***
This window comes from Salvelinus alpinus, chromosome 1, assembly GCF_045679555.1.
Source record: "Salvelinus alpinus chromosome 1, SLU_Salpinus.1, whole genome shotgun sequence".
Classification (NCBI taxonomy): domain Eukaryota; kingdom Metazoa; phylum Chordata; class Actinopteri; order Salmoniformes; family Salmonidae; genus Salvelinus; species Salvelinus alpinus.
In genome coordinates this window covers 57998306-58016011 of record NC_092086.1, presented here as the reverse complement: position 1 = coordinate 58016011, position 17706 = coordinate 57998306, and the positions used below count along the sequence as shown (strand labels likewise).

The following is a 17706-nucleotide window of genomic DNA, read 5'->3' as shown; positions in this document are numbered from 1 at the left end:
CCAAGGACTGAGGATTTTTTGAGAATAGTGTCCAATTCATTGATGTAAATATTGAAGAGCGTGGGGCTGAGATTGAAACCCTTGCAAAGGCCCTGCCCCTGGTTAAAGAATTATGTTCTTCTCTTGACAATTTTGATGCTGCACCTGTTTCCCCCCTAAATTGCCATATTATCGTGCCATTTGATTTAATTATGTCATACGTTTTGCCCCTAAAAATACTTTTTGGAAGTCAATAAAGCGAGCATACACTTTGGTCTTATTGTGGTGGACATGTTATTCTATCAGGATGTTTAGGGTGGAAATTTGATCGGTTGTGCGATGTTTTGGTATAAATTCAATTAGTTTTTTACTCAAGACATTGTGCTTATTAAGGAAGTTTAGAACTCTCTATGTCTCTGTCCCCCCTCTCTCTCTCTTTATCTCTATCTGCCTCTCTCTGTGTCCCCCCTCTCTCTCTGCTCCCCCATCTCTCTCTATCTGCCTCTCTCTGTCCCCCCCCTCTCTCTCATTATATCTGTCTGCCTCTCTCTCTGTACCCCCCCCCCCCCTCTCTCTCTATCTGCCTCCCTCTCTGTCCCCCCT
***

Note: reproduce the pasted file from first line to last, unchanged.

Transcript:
This window comes from Salvelinus alpinus, chromosome 1, assembly GCF_045679555.1.
Source record: "Salvelinus alpinus chromosome 1, SLU_Salpinus.1, whole genome shotgun sequence".
Classification (NCBI taxonomy): domain Eukaryota; kingdom Metazoa; phylum Chordata; class Actinopteri; order Salmoniformes; family Salmonidae; genus Salvelinus; species Salvelinus alpinus.
In genome coordinates this window covers 57998306-58016011 of record NC_092086.1, presented here as the reverse complement: position 1 = coordinate 58016011, position 17706 = coordinate 57998306, and the positions used below count along the sequence as shown (strand labels likewise).

The following is a 17706-nucleotide window of genomic DNA, read 5'->3' as shown; positions in this document are numbered from 1 at the left end:
CCAAGGACTGAGGATTTTTTGAGAATAGTGTCCAATTCATTGATGTAAATATTGAAGAGCGTGGGGCTGAGATTGAAACCCTTGCAAAGGCCCTGCCCCTGGTTAAAGAATTATGTTCTTCTCTTGACAATTTTGATGCTGCACCTGTTTCCCCCCTAAATTGCCATATTATCGTGCCATTTGATTTAATTATGTCATACGTTTTGCCCCTAAAAATACTTTTTGGAAGTCAATAAAGCGAGCATACACTTTGGTCTTATTGTGGTGGACATGTTATTCTATCAGGATGTTTAGGGTGGAAATTTGATCGGTTGTGCGATGTTTTGGTATAAATTCAATTAGTTTTTTACTCAAGACATTGTGCTTATTAAGGAAGTTTAGAACTCTCTATGTCTCTGTCCCCCCTCTCTCTCTCTTTATCTCTATCTGCCTCTCTCTGTGTCCCCCCTCTCTCTCTGCTCCCCCATCTCTCTCTATCTGCCTCTCTCTGTCCCCCCCCTCTCTCTCATTATATCTGTCTGCCTCTCTCTCTGTACCCCCCCCCCCCCTCTCTCTCTATCTGCCTCCCTCTCTGTCCCCCCT